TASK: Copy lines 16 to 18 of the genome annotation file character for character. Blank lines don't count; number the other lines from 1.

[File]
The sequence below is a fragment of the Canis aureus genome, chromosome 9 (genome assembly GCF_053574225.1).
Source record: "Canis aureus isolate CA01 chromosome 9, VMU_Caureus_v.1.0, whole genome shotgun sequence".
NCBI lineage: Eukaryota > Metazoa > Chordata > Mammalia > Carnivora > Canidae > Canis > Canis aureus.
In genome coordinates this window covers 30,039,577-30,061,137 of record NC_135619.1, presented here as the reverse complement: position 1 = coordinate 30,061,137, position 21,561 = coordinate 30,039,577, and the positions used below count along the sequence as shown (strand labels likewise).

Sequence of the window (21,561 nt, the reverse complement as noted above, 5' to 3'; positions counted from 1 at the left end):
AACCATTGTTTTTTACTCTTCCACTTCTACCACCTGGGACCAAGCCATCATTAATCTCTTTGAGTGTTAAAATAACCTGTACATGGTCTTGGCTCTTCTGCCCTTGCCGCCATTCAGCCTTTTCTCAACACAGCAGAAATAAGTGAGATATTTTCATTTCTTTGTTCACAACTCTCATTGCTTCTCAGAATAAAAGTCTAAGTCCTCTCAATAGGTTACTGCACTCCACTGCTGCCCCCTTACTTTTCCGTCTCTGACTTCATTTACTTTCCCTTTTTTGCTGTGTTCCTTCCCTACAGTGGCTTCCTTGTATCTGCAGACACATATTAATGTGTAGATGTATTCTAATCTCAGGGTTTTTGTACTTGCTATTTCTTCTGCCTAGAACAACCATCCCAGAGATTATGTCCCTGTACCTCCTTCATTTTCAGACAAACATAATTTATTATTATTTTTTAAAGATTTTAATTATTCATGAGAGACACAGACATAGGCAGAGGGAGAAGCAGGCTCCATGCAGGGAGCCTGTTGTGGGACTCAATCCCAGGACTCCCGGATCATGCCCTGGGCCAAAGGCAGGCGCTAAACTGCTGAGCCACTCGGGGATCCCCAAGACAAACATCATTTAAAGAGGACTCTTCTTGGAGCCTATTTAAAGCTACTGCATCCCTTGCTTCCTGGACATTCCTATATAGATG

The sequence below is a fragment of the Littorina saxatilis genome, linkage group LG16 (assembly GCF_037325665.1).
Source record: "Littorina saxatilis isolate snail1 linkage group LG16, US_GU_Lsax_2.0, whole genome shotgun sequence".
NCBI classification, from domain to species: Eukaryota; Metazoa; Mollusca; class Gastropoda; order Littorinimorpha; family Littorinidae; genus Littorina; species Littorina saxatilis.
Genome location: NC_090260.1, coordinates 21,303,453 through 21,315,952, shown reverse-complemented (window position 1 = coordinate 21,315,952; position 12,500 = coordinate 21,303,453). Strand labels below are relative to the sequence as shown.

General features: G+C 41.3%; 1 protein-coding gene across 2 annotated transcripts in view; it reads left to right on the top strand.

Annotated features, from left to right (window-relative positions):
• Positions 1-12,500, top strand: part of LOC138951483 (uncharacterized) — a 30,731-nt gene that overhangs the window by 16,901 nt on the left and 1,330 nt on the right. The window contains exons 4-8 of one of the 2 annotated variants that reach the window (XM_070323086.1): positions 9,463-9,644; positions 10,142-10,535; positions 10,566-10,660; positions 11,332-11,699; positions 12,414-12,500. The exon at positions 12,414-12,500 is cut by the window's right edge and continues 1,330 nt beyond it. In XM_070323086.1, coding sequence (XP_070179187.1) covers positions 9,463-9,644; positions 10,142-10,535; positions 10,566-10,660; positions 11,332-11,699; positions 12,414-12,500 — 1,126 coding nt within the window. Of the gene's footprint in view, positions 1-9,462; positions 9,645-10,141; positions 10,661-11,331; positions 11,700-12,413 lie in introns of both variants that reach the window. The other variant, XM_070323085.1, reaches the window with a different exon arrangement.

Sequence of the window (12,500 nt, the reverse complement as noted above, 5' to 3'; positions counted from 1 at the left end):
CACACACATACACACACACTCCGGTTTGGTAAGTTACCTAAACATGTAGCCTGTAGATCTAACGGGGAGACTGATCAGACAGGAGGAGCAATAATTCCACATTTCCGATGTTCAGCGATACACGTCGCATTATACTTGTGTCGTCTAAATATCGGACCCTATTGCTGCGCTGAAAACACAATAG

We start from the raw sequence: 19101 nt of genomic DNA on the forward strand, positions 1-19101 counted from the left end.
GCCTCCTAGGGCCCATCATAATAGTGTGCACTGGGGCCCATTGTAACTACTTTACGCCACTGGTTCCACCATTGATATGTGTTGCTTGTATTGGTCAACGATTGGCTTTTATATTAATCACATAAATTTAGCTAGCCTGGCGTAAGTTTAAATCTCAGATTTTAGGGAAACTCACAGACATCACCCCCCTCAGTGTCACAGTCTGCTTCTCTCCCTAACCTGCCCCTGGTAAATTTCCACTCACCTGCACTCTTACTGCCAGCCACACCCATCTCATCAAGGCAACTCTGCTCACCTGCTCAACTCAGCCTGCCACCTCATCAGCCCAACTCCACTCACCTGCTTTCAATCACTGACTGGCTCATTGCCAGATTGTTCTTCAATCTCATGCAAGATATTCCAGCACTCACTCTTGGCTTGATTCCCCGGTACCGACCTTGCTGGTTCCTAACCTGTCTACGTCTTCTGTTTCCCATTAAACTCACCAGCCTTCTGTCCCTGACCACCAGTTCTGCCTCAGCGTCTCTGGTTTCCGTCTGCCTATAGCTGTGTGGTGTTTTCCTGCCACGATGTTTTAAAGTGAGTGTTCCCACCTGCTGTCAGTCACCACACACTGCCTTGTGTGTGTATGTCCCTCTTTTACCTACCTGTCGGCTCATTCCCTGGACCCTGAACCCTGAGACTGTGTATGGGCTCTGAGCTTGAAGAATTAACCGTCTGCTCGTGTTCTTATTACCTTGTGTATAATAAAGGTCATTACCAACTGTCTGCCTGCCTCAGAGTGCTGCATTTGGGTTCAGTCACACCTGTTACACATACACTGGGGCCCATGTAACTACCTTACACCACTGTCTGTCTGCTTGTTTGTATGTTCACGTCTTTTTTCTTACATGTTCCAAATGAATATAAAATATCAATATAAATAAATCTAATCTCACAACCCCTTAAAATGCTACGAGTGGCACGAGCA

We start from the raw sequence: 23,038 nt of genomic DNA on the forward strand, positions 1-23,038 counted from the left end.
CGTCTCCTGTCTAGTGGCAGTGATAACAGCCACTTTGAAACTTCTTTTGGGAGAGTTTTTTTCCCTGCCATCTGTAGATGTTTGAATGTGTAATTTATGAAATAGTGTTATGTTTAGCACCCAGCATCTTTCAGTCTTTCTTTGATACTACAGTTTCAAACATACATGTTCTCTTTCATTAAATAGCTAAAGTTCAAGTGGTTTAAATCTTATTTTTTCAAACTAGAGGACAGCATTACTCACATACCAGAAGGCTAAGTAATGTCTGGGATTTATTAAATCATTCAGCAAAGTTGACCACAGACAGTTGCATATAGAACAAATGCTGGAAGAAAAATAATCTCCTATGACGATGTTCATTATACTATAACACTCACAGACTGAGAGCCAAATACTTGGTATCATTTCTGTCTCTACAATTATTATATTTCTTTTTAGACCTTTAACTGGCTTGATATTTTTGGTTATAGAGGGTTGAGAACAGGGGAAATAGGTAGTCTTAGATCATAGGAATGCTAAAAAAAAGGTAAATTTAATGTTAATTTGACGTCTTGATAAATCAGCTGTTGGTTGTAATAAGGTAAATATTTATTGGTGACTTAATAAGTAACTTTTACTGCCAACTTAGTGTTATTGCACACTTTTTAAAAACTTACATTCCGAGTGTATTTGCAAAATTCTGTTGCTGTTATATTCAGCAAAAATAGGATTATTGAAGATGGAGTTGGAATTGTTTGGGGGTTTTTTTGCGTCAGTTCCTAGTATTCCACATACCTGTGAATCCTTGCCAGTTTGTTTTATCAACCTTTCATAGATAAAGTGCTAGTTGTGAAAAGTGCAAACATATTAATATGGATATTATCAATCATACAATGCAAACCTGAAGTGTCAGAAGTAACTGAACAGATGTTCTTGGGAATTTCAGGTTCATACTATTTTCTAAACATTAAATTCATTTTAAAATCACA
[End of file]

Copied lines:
We start from the raw sequence: 19101 nt of genomic DNA on the forward strand, positions 1-19101 counted from the left end.
GCCTCCTAGGGCCCATCATAATAGTGTGCACTGGGGCCCATTGTAACTACTTTACGCCACTGGTTCCACCATTGATATGTGTTGCTTGTATTGGTCAACGATTGGCTTTTATATTAATCACATAAATTTAGCTAGCCTGGCGTAAGTTTAAATCTCAGATTTTAGGGAAACTCACAGACATCACCCCCCTCAGTGTCACAGTCTGCTTCTCTCCCTAACCTGCCCCTGGTAAATTTCCACTCACCTGCACTCTTACTGCCAGCCACACCCATCTCATCAAGGCAACTCTGCTCACCTGCTCAACTCAGCCTGCCACCTCATCAGCCCAACTCCACTCACCTGCTTTCAATCACTGACTGGCTCATTGCCAGATTGTTCTTCAATCTCATGCAAGATATTCCAGCACTCACTCTTGGCTTGATTCCCCGGTACCGACCTTGCTGGTTCCTAACCTGTCTACGTCTTCTGTTTCCCATTAAACTCACCAGCCTTCTGTCCCTGACCACCAGTTCTGCCTCAGCGTCTCTGGTTTCCGTCTGCCTATAGCTGTGTGGTGTTTTCCTGCCACGATGTTTTAAAGTGAGTGTTCCCACCTGCTGTCAGTCACCACACACTGCCTTGTGTGTGTATGTCCCTCTTTTACCTACCTGTCGGCTCATTCCCTGGACCCTGAACCCTGAGACTGTGTATGGGCTCTGAGCTTGAAGAATTAACCGTCTGCTCGTGTTCTTATTACCTTGTGTATAATAAAGGTCATTACCAACTGTCTGCCTGCCTCAGAGTGCTGCATTTGGGTTCAGTCACACCTGTTACACATACACTGGGGCCCATGTAACTACCTTACACCACTGTCTGTCTGCTTGTTTGTATGTTCACGTCTTTTTTCTTACATGTTCCAAATGAATATAAAATATCAATATAAATAAATCTAATCTCACAACCCCTTAAAATGCTACGAGTGGCACGAGCA

We start from the raw sequence: 23,038 nt of genomic DNA on the forward strand, positions 1-23,038 counted from the left end.